The 360-degree capsulotomies fully align with the patient’s visual axis. Having the ability to properly place and routinely center the IOL on the axis and to create an evenly placed 360-degree overlap with the IOL can help decrease postoperative adverse events.
“The beauty of this device is the creation of consistent capsulotomies to create an excellent overlap of the IOL with excellent strength, as well as safe, effective lens position and precision of the refractive result,” says Ike Ahmed, MD, a surgeon at Prism Eye Institute in Ontario, assistant professor at the University of Toronto and a clinical assistant professor at the University of Utah in Salt Lake City.
The ZEPTO unit’s capsulotomy ring is made of a shape memory alloy that can easily be deformed. The suction cup at the end of the handpiece is flexible and creates a collapsible silicon sleeve that allows surgeons to place the device through a 2.2-mm incision or larger.
The device slides through the incision using a pair of forceps, and the handpiece tip is recircularized and centered along the first Purkinje image.
A modified suction cup affixed to the handpiece allows for improved proximal suction for consistent, circular, centered capsulotomies and brings the ring at the device’s tip into apposition against the lens capsule.
A power console designed to manage the vacuum and energy delivery connects to a single-use fluid isolator and the handpiece. Once positioned, 12 micropulses of energy are applied in 4 milliseconds and a 5.2-mm median diameter capsulotomy is formed.
Viscoelastic is pushed out of the suction cup with a small amount of balanced salt solution, floating the ZEPTO tip off of the capsule. The soft tip collapses as it exits the incision.
The uniform energy delivery and the console’s user interface, which includes voice command prompts, are among the aspects of the device intended to deliver more reliable outcomes.
When the system is powered on, automated self-tests confirm proper operation of the vacuum pump. As an advanced layer of security, the console also has a “watchdog” capability that allows its circuitry to monitor the software and shut the system down safely.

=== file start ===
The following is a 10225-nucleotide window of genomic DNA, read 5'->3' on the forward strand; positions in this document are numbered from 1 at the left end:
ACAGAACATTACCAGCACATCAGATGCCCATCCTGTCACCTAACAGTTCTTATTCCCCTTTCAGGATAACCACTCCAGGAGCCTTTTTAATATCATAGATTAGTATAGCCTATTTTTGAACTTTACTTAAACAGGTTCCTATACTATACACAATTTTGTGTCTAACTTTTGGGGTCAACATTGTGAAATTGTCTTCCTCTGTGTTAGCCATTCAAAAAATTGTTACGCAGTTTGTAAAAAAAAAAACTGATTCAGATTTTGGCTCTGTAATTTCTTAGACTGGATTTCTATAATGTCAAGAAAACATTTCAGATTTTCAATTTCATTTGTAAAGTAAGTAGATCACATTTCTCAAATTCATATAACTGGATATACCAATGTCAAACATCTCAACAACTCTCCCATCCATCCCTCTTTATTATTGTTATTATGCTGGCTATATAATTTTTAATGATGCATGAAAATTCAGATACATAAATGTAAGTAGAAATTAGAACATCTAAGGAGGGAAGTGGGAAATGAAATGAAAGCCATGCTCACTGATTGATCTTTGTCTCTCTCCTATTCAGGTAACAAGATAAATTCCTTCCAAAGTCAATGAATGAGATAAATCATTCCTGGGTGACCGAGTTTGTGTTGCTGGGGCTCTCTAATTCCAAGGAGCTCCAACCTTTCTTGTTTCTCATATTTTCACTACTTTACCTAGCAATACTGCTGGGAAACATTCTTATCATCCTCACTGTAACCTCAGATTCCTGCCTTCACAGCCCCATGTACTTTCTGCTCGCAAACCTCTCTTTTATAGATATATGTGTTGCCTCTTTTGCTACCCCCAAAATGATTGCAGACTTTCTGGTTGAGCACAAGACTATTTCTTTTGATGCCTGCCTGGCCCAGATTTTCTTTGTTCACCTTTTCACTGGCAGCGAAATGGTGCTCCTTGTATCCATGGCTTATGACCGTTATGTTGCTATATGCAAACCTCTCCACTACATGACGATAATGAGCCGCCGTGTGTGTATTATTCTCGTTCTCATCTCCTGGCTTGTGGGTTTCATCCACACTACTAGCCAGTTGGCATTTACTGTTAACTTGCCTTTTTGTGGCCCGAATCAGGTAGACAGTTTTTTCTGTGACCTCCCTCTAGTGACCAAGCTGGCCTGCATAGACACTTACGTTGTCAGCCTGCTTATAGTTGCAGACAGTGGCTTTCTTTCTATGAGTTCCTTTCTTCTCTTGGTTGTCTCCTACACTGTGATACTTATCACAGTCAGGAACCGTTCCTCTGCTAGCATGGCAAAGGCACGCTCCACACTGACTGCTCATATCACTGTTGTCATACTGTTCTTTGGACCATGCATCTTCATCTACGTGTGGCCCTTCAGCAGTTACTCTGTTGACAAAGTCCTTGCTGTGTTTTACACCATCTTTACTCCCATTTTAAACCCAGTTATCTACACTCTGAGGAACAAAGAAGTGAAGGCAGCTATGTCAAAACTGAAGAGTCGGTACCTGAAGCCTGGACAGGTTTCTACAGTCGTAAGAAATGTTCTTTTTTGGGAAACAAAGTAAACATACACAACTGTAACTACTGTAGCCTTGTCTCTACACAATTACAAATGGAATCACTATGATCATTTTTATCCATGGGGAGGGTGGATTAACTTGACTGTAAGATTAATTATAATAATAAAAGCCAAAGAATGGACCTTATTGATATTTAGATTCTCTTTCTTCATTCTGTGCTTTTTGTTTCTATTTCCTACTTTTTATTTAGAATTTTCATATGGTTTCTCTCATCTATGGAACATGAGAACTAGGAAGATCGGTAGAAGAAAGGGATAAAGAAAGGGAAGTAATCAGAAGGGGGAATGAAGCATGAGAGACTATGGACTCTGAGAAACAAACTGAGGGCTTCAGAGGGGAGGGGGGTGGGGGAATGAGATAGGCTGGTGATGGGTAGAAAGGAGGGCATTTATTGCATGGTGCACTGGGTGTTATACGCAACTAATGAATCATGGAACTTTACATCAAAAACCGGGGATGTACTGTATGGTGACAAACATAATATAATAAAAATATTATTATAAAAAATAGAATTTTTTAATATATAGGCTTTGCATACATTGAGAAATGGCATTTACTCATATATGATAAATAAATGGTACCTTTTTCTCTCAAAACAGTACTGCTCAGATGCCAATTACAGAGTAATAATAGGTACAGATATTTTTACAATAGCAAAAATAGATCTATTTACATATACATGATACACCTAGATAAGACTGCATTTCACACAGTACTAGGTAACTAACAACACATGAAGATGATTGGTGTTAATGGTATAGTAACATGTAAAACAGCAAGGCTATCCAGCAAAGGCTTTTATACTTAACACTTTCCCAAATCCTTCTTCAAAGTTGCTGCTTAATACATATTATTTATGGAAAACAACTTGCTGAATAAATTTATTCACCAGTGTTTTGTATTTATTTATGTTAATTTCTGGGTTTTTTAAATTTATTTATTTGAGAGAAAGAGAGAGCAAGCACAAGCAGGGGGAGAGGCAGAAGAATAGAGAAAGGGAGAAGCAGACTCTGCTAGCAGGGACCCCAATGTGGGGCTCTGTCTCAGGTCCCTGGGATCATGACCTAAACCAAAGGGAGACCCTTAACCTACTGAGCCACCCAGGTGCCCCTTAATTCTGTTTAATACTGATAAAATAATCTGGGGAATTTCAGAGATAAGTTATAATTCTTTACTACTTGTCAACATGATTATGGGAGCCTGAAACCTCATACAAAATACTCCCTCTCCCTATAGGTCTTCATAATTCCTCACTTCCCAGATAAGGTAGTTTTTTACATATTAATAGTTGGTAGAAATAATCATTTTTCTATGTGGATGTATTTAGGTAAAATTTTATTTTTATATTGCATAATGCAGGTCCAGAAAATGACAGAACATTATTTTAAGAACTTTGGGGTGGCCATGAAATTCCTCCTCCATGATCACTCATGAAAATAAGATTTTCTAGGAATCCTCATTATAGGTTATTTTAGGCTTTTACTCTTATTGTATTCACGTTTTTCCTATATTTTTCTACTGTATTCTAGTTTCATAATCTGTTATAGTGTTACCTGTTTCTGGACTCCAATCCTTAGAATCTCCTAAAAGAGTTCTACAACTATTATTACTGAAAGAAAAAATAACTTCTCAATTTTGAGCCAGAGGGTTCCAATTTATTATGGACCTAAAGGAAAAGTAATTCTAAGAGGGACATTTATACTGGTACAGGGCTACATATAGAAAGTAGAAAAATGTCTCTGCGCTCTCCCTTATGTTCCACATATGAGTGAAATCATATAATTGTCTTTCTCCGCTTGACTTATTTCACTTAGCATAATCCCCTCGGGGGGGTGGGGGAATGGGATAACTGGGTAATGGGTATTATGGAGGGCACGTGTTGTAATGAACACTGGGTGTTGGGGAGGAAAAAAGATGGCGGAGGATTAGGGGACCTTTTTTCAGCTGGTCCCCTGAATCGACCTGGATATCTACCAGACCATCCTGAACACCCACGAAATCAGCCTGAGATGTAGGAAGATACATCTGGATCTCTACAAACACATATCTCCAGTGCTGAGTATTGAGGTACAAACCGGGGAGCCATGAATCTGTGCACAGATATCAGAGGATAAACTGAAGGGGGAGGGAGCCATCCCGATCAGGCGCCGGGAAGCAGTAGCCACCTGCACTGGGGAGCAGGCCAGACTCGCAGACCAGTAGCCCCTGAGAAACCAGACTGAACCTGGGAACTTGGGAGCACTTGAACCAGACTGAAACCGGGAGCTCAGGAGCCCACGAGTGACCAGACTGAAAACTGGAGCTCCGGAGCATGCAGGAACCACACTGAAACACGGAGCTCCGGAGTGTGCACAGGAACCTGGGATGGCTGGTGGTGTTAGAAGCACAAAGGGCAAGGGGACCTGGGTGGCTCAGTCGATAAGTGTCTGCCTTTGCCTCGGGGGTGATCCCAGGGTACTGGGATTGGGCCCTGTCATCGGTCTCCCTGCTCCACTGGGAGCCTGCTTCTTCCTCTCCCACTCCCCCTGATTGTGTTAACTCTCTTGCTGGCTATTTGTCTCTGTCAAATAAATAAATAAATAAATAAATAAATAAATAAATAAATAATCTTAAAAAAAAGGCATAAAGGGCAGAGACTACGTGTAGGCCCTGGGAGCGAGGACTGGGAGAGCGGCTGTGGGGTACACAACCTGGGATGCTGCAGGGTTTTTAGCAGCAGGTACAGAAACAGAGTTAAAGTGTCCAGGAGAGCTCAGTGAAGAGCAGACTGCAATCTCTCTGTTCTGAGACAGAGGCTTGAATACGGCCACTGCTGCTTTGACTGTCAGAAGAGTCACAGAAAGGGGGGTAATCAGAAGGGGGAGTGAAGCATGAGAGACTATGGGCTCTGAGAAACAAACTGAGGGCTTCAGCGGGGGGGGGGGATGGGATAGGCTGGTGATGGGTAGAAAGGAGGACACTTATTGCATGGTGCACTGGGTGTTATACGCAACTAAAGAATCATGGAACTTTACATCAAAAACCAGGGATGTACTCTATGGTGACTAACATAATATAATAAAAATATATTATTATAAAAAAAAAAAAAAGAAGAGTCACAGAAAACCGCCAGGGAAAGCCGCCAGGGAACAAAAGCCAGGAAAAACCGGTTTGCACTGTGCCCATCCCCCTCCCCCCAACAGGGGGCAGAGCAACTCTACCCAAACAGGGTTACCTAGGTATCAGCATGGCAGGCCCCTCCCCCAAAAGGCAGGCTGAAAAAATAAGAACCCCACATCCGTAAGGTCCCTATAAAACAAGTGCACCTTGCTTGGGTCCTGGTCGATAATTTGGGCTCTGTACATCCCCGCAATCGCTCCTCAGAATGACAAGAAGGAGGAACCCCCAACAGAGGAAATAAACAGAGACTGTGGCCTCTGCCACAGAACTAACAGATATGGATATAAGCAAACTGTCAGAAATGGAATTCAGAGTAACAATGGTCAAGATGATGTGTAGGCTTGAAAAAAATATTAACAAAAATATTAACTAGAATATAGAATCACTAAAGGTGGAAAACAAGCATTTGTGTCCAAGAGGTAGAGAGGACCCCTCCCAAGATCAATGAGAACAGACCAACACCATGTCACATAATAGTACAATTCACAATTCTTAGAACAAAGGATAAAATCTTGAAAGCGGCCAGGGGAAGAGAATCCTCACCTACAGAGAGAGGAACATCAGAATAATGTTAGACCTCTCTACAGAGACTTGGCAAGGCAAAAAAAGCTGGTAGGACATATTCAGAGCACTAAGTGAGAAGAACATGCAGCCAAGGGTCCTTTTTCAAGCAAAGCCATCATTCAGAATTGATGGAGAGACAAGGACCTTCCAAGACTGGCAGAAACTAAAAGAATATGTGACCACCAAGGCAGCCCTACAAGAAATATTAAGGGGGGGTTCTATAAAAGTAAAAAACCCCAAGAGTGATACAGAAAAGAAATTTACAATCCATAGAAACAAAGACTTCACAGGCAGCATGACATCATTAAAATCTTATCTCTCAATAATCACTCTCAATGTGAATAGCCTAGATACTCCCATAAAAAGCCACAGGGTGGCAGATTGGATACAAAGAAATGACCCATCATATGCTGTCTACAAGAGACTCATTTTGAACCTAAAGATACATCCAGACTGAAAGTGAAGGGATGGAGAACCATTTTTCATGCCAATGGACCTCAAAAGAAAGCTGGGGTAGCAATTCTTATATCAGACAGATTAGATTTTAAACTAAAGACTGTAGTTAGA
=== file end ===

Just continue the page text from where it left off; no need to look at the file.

Similarly, the console measures the potential for handpiece resistance at the start of connection and faults if resistance is out of range. The unit can also self-detect if the ring breaks and adjusts its output voltage to deliver consistent energy, regardless of resistance.
Although the technology is suitable for anyone undergoing cataract surgery, the company says ZEPTO is especially effective for patients receiving advanced technology lenses, due to the demand for precision.
Procedures done with ZEPTO result in less risk of an imperfect lens placement; additionally, alignment of and anchoring the lens in the capsular bag is a more perfected process as well.
The only current contraindications, per the instructions for use, are with the presence of microphthalmos, buphthalmos, posterior polar cataract as well as in pediatric patients.
Currently, no Medicare national or local coverage determinations address the procedure while using ZEPTO.
However, Centricity reports that physicians have been known to include ZEPTO in their advanced technology IOL packages or refractive astigmatism-correcting packages.
The use of an advance beneficiary notice of non-coverage prior to furnishing treatment is also an option practice can utilize.